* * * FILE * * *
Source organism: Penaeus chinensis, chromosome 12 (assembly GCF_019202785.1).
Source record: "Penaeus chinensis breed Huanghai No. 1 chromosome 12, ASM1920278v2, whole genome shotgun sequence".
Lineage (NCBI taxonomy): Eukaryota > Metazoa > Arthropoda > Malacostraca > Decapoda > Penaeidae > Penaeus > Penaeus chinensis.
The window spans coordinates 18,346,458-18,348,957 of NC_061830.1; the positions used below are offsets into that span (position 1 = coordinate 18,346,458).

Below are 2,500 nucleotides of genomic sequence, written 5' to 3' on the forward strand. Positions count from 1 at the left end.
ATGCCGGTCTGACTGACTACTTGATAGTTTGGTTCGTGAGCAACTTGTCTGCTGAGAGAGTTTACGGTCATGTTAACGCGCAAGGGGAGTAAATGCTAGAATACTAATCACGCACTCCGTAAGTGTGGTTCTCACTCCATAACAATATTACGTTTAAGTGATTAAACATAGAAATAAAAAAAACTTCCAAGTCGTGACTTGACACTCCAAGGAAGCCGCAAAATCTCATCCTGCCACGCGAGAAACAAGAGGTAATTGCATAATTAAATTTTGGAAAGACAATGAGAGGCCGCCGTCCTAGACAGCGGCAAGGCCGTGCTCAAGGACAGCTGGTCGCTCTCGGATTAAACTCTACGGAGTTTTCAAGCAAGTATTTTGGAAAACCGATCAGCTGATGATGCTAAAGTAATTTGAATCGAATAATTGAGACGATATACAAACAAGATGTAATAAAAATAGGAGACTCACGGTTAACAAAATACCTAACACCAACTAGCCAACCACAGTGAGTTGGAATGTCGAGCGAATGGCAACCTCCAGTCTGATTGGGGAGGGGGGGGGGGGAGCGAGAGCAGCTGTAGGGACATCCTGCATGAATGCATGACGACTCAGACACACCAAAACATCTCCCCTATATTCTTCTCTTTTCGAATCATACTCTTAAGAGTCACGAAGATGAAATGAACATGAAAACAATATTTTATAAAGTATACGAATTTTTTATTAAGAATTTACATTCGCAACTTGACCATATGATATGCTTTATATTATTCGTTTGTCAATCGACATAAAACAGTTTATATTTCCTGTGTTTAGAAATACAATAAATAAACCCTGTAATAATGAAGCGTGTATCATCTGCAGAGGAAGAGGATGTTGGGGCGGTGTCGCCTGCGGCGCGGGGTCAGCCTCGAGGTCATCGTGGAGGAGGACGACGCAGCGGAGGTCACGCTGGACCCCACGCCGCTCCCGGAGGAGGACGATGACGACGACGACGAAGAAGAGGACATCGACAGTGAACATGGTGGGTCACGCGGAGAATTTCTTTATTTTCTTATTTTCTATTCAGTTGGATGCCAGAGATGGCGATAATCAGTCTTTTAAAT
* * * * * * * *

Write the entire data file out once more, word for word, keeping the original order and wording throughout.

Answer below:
Source organism: Penaeus chinensis, chromosome 12 (assembly GCF_019202785.1).
Source record: "Penaeus chinensis breed Huanghai No. 1 chromosome 12, ASM1920278v2, whole genome shotgun sequence".
Lineage (NCBI taxonomy): Eukaryota > Metazoa > Arthropoda > Malacostraca > Decapoda > Penaeidae > Penaeus > Penaeus chinensis.
The window spans coordinates 18,346,458-18,348,957 of NC_061830.1; the positions used below are offsets into that span (position 1 = coordinate 18,346,458).

Below are 2,500 nucleotides of genomic sequence, written 5' to 3' on the forward strand. Positions count from 1 at the left end.
ATGCCGGTCTGACTGACTACTTGATAGTTTGGTTCGTGAGCAACTTGTCTGCTGAGAGAGTTTACGGTCATGTTAACGCGCAAGGGGAGTAAATGCTAGAATACTAATCACGCACTCCGTAAGTGTGGTTCTCACTCCATAACAATATTACGTTTAAGTGATTAAACATAGAAATAAAAAAAACTTCCAAGTCGTGACTTGACACTCCAAGGAAGCCGCAAAATCTCATCCTGCCACGCGAGAAACAAGAGGTAATTGCATAATTAAATTTTGGAAAGACAATGAGAGGCCGCCGTCCTAGACAGCGGCAAGGCCGTGCTCAAGGACAGCTGGTCGCTCTCGGATTAAACTCTACGGAGTTTTCAAGCAAGTATTTTGGAAAACCGATCAGCTGATGATGCTAAAGTAATTTGAATCGAATAATTGAGACGATATACAAACAAGATGTAATAAAAATAGGAGACTCACGGTTAACAAAATACCTAACACCAACTAGCCAACCACAGTGAGTTGGAATGTCGAGCGAATGGCAACCTCCAGTCTGATTGGGGAGGGGGGGGGGGGAGCGAGAGCAGCTGTAGGGACATCCTGCATGAATGCATGACGACTCAGACACACCAAAACATCTCCCCTATATTCTTCTCTTTTCGAATCATACTCTTAAGAGTCACGAAGATGAAATGAACATGAAAACAATATTTTATAAAGTATACGAATTTTTTATTAAGAATTTACATTCGCAACTTGACCATATGATATGCTTTATATTATTCGTTTGTCAATCGACATAAAACAGTTTATATTTCCTGTGTTTAGAAATACAATAAATAAACCCTGTAATAATGAAGCGTGTATCATCTGCAGAGGAAGAGGATGTTGGGGCGGTGTCGCCTGCGGCGCGGGGTCAGCCTCGAGGTCATCGTGGAGGAGGACGACGCAGCGGAGGTCACGCTGGACCCCACGCCGCTCCCGGAGGAGGACGATGACGACGACGACGAAGAAGAGGACATCGACAGTGAACATGGTGGGTCACGCGGAGAATTTCTTTATTTTCTTATTTTCTATTCAGTTGGATGCCAGAGATGGCGATAATCAGTCTTTTAAAT